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U.S. Attorney Mary Jo White Announces Several Arrests in New York in Organized Crime Investigation

Aired December 5, 2001 - 13:11   ET

THIS IS A RUSH TRANSCRIPT. THIS COPY MAY NOT BE IN ITS FINAL FORM AND MAY BE UPDATED.


THIS IS A RUSH TRANSCRIPT. THIS COPY MAY NOT BE IN ITS FINAL FORM AND MAY BE UPDATED.
WOLF BLITZER, CNN ANCHOR: I want to switch gears completely now, go to New York now, where Mary Jo White, the U.S. attorney for the southern district of New York, is holding a news conference on organized crime.

Let's listen in.

(JOINED IN PROGRESS)

MARY JO WHITE, U.S. ATTORNEY: The capos charged and arrested today as Paquelli Parello (ph), Ross Gangi (ph), and Joe Denty (ph) Jr. Parrelo is the alleged head of the Bronx's based highly diversified and financially thriving Parello crew, which until today's charges and arrest, had successfully evaded law enforcement by avoiding attention-getting violence and the use of non-LCN related business partners. Parello is the lead defendant in the racketeering indictment.

The base of operations of Parello's crew was Parello's restaurant, Rigoletto's (ph), in the Bronx. We have photographs of that over on the charts and the pictures on the floor. Rigoletto's was the site of weekly sit-downs, where the crew's business was discussed and additional criminal activities were planned.

The second capo charged today, who was actually incarcerated previously, was Ross Gangi, the capo of a downtown Manhattan-based crew. He is today charged with conspiracy and receipt and transportation of jewelry and other property valued at nearly half a million dollars, stolen from a New Jersey antique's dealer.

Gangi was previously convicted and the Mob Stock (ph) case, and is currently serving 97-month prison sentence.

The third Joe Denty Jr. is the alleged head of a loan sharking and gambling crew, also based in the Bronx, that allegedly threatened loan sharking victims and others in furtherance of their operation.

The specific crimes charged in today's indictments include extortion, labor racketeering and embezzlement of over one million dollars in union pension benefits, loan sharking, illegal multimillion dollars sports and numbers gambling operations, sale and interstate transportation of stolen problem, including jewelry and counterfeit handbags, sunglasses and designer clothing, trafficking and contraband cigarettes and liquor, Selling or negotiating counterfeit money, $20 and $100 bills as well as corporate checks, a variety of credit card, stolen car insurance, mortgage and bank frauds, gun trafficking, illegal possession of firearms, and an attempted robbery of $6 million from "The New York Times" payroll money, a plan allegedly spearheaded Genovese associates Joseph Severese (ph) and Anthony Capenelli (ph), a newspaper delivery truck driver employed by "The New York Times."

The period of illegal operations charged in the indictments runs from 1998 through 2001. For that period alone, over $14 million in illegal proceeds is alleged to have been made by the defendants. Wherever money was to be made, these defendants would go. These indictments show the face of traditional organized crime, still at work and making large sums of money for the Genovese crime family and his associates. They also show law enforcement successfully at a work.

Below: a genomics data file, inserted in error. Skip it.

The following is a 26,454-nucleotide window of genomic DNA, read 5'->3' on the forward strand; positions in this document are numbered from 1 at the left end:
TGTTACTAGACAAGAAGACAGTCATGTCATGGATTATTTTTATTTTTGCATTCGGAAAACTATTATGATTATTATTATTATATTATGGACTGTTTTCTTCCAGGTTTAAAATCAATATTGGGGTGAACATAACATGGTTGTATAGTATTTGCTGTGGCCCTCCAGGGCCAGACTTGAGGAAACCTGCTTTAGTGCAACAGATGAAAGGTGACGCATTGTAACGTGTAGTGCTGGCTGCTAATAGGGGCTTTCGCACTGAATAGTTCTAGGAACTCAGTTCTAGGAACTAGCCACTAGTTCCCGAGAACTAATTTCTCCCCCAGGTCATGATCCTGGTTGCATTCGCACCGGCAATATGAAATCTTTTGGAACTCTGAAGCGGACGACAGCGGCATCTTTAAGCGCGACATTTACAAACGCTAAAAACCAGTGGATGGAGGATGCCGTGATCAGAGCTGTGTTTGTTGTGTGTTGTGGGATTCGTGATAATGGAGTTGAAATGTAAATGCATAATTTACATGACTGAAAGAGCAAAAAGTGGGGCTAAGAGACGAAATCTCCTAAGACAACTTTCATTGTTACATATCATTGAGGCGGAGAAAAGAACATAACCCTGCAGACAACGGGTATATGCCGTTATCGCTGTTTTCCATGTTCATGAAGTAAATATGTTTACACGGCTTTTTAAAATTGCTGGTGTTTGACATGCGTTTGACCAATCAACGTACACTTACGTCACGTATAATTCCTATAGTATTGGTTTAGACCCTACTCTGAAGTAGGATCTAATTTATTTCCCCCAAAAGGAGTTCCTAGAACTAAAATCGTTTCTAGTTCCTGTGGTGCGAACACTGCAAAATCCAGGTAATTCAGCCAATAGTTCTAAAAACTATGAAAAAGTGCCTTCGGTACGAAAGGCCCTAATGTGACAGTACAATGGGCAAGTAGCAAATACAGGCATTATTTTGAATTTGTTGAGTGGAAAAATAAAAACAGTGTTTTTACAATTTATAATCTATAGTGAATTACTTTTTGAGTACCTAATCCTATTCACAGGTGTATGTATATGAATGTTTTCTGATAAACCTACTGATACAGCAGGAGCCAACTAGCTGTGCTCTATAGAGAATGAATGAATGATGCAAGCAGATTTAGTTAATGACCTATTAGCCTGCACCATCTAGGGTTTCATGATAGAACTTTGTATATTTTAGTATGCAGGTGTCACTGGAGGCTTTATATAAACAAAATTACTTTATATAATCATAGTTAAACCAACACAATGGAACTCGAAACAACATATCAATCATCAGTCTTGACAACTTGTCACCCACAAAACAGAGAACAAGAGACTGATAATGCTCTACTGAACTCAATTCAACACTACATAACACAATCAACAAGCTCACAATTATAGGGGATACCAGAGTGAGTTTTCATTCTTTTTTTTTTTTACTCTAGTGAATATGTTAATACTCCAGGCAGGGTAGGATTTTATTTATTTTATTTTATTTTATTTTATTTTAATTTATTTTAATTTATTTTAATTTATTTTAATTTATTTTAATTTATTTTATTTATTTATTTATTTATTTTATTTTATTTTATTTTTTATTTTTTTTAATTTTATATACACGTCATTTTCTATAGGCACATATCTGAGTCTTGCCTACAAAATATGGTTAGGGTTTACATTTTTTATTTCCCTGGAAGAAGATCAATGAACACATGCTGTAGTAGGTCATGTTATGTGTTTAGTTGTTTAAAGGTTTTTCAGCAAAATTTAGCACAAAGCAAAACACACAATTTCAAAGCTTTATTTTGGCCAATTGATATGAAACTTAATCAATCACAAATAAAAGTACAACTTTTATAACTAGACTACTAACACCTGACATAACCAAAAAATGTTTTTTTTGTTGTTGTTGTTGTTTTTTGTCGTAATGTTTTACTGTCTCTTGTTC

Today's sweeping charges are a result of a 40-month undercover investigation conducted by the FBI and NYPD, with assistance from the ATF and the United States Secret Service. The investigation targeted the Genovese crime family, the largest and most financially successful crime family in New York.

The scope of the investigation deliberately included the family's middle management and rank-and-file members and associates, where the mob's money is made and its crimes are committed and carried out.

Until today, the large profits being reaped by these Genovese crews may have made a calculated risk of being caught seem worth it. That equation should no longer compute to same answer. The message send and received today should be that organized crime, at every level, will be met with the full force of federal law enforcement.

The penalties upon conviction are severe, up to hundreds of years in jail, and up to a million dollars in fines, per defendant, forfeiture of the over $14 million in illegal proceeds alleged in the indictments is also being sought from a number of the defendants, which will include, if necessary, the forfeiture of homes and other real estate owned by the defendants in New York, Westchester and the Bronx, New Jersey and Florida.

All of the defendants arrested today, and I think we are at 60 and counting, are scheduled to be presented in Manhattan federal court before United States magistrate judge Andrew J. Peck. The investigation is continuing.

I ask Barry Mahn to make some comments.

BLITZER: Mary Jo White, the U.S. attorney for the southern district of New York announcing a major sweep, several arrest, 60 indeed, 60 of 98 indictments in a very broad-based organized crime investigation that's been under way now for more than three years, an investigation involving the Genovese crime family in New York, all sorts of charges, including extortion, labor racketeering, embezzlement, loan sharking, attempted robbery, gun trafficking. We'll be following obviously this story throughout the day, continuing on this front, $14 million in illegal proceedings, an investigation that began in 1998 and is still continuing.

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